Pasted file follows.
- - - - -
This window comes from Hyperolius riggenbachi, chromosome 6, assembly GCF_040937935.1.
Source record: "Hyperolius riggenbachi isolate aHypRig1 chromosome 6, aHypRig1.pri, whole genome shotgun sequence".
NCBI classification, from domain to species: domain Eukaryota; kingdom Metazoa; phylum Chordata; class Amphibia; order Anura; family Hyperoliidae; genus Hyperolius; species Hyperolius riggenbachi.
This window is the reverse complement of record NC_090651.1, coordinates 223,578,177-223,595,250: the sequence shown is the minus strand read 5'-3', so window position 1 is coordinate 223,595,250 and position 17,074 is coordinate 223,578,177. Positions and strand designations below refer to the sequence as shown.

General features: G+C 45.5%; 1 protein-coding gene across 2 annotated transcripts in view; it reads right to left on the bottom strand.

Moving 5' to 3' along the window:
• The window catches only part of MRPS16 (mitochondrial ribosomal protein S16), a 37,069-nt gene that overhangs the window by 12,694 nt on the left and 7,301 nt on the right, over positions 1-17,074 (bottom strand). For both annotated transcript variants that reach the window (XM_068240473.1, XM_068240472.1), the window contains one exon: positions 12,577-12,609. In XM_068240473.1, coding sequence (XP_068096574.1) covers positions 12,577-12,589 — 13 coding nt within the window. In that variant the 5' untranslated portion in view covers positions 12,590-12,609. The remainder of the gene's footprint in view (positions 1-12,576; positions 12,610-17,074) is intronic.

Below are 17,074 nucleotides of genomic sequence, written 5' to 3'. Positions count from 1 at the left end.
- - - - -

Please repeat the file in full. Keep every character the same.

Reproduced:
This window comes from Hyperolius riggenbachi, chromosome 6, assembly GCF_040937935.1.
Source record: "Hyperolius riggenbachi isolate aHypRig1 chromosome 6, aHypRig1.pri, whole genome shotgun sequence".
NCBI classification, from domain to species: domain Eukaryota; kingdom Metazoa; phylum Chordata; class Amphibia; order Anura; family Hyperoliidae; genus Hyperolius; species Hyperolius riggenbachi.
This window is the reverse complement of record NC_090651.1, coordinates 223,578,177-223,595,250: the sequence shown is the minus strand read 5'-3', so window position 1 is coordinate 223,595,250 and position 17,074 is coordinate 223,578,177. Positions and strand designations below refer to the sequence as shown.

General features: G+C 45.5%; 1 protein-coding gene across 2 annotated transcripts in view; it reads right to left on the bottom strand.

Moving 5' to 3' along the window:
• The window catches only part of MRPS16 (mitochondrial ribosomal protein S16), a 37,069-nt gene that overhangs the window by 12,694 nt on the left and 7,301 nt on the right, over positions 1-17,074 (bottom strand). For both annotated transcript variants that reach the window (XM_068240473.1, XM_068240472.1), the window contains one exon: positions 12,577-12,609. In XM_068240473.1, coding sequence (XP_068096574.1) covers positions 12,577-12,589 — 13 coding nt within the window. In that variant the 5' untranslated portion in view covers positions 12,590-12,609. The remainder of the gene's footprint in view (positions 1-12,576; positions 12,610-17,074) is intronic.

Below are 17,074 nucleotides of genomic sequence, written 5' to 3'. Positions count from 1 at the left end.